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Tuesday, 18 February, 2003, 21:34 GMT
Can the EU rift be healed?
European Union leaders have concluded an emergency summit on Iraq, saying force should only be used as a "last resort".
But the statement from the 15 leaders, who have been bitterly divided on the issue, warned that weapons inspections could not continue indefinitely without Baghdad's co-operation.
The gulf between the leaders was underlined when President Jacques Chirac said France would oppose any early move towards military action.
UN Secretary General Kofi Annan said that it was up to the Security Council to decide if Iraq was complying with Resolution 1441, which demands that Saddam Hussein disarm.
What next in the diplomatic rift over the Iraq crisis? Will the EU suffer long-term damage over this row?
To George, UK:
Pleased to inform you that I am hearing the word "Euro" every day - when I do my shopping.
I want to PROTEST against Jaques Chirac's blackmail and attack against my country's position on Iraq. Because we support UK/US position, now France is using the politic of the bigger and stronger ( of which they accuse USA)..and menace my and other candidate countries on blocking the EU enlargement. Shame on you, Chirac! Shame on you France!
Three nations of the EU are standing and saying "no" to war. Has this ever happened in the past? I believe a new ideology is emerging which brings peace, prosperity, maturity and harmony among nations.
The rift between the EU nations is not on Iraq but on the USA. The question that divides them is whether the USA is still their traditional democratic ally in a hostile world, or an uncontrolled hyper power with imperial ambitions which have to be resisted. As the current US administration appears to be deeply divided itself on this issue, the answer cannot be given before another president enters office.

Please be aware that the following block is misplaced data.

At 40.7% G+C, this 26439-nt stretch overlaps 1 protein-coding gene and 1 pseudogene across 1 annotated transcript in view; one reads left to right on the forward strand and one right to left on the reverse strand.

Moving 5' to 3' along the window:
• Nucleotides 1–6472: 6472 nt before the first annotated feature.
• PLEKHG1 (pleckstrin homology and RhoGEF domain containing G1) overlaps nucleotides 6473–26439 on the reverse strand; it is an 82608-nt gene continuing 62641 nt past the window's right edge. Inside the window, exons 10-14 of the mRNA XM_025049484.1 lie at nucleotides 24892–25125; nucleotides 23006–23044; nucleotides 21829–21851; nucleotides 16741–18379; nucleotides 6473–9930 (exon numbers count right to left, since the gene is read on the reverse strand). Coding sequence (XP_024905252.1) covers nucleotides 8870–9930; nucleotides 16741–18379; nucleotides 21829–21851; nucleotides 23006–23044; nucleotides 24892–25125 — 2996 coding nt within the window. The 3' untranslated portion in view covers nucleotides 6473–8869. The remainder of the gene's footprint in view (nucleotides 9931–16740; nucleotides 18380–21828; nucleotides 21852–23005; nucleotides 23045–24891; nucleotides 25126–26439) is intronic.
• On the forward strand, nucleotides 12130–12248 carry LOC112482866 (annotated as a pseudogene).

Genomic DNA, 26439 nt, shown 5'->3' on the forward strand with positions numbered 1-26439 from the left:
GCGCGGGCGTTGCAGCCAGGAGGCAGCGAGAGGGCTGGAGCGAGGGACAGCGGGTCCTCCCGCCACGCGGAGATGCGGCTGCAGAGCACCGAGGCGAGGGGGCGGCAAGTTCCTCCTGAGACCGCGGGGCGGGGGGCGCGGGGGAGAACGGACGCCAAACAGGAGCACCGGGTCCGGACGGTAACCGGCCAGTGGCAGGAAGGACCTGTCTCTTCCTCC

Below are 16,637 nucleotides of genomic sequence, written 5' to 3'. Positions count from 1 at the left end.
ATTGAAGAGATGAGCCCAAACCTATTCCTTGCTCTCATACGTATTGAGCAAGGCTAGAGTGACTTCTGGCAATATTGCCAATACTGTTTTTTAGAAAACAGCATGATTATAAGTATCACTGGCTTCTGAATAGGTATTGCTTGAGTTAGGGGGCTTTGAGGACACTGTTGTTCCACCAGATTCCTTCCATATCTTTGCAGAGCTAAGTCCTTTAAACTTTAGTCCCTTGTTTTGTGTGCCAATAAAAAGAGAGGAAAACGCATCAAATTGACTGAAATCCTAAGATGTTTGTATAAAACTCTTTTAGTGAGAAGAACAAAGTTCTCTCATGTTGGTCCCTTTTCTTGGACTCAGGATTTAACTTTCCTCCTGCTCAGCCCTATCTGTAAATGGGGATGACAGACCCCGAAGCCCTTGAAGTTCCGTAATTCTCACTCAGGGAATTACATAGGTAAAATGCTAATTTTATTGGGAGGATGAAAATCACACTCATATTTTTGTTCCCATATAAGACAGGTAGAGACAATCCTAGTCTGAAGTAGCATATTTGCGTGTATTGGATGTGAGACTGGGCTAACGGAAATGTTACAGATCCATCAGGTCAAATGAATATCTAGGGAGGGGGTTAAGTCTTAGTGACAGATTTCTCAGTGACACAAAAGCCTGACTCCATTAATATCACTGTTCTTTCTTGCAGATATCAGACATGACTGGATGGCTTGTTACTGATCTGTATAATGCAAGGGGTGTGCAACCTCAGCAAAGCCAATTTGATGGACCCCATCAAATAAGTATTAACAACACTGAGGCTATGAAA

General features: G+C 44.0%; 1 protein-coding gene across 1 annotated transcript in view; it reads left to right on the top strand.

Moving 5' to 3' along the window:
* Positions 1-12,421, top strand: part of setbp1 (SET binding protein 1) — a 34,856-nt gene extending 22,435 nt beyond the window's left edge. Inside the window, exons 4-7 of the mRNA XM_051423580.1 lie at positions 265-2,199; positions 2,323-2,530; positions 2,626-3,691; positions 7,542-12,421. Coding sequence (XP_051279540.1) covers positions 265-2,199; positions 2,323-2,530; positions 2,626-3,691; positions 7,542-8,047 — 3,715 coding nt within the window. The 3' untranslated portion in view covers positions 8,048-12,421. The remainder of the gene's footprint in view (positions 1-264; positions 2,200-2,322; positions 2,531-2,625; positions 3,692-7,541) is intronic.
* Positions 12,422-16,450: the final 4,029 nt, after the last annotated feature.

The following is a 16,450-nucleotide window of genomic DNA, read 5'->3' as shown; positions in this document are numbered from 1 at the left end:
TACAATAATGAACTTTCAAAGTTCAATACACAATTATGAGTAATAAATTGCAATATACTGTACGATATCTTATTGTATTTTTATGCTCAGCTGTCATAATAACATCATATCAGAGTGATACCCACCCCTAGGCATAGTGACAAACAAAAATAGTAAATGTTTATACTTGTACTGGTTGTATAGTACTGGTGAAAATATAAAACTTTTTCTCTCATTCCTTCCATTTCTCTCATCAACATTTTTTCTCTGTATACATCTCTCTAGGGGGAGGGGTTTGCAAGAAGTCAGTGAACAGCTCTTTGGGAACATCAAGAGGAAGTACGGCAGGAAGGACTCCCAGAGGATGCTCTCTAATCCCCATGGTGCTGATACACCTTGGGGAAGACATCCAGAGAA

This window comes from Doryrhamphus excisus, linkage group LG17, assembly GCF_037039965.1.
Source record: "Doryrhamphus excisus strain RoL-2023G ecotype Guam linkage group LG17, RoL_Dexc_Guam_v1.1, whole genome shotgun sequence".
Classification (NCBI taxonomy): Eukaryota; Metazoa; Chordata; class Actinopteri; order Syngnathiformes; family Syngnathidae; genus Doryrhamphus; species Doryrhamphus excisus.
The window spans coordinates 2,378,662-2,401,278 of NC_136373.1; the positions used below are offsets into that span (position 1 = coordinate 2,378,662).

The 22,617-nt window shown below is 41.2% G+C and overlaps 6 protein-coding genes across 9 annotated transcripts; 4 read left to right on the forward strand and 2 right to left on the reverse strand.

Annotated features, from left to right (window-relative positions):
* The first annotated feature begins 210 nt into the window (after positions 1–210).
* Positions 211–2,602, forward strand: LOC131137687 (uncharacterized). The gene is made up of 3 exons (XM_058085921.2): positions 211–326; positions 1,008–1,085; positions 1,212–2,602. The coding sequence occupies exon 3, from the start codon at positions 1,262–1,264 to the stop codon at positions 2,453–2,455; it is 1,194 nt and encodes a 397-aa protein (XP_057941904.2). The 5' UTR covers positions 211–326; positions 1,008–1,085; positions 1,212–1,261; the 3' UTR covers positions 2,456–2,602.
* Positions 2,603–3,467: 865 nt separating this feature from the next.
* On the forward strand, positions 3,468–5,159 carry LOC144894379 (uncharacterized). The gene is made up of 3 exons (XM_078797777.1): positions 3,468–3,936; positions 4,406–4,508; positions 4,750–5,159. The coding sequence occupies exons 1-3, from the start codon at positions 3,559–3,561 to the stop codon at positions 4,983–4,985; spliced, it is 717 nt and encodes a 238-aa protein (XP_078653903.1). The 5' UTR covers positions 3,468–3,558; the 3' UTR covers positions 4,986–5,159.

Without US influence, there would be no rift amongst EU governments. Only those governments with the courage to say "no" to the US represent the will of the people. When Europeans realize that this rift has been caused by US pressure, and ensure that it doesn't happen again, there will be no lasting damage.
In my opinion, much of the arrogance and selfishness showed by the US is due to Europe's scarce pragmatism and lack of plans for the future. The latest developments on Iraq show there is a long way before EU becomes a homogeneous confederation. It is time that the privileged nations holding a seat within the UN definitely decide who has the right of having a seat. France and UK should unite their seat and attribute it permanently to the EU, whereas other larger and more populated countries should be entitled to hold a seat permanently, e.g. India, Indonesia, Mexico.
Perhaps the European politicians are divided. Maybe the political structure of EU has been damaged. But the people of Europe are now more united than ever. One of the traditional mistakes of EU institutions is to be to be far from citizen's opinion. It is time to do what people want to be done.
Who gave Mr Chirac the right to threaten countries to keep their mouths shut? If that is 'common EU foreign policy' in the making, I think the project is already dead in the water.
Paul Batte, Kampala, Uganda
Europe won't develop a long term rift, when it comes down to it. The EU is far more important to all aspects of European life, much more so than the far away lands of the US. Europeans know that it's just the politicians that are causing the problems.
I'd rather see the answer to question: "will the USA suffer any long-term damage for its stance on Iraq". To that the question definitely is "yes". What will then consequently be the result for the EU, should be the order of discussion.
The American government has done a remarkable job of unifying the world - against them. The rift is more between the people, and those that think that they have a right to submit humanity to their paranoia.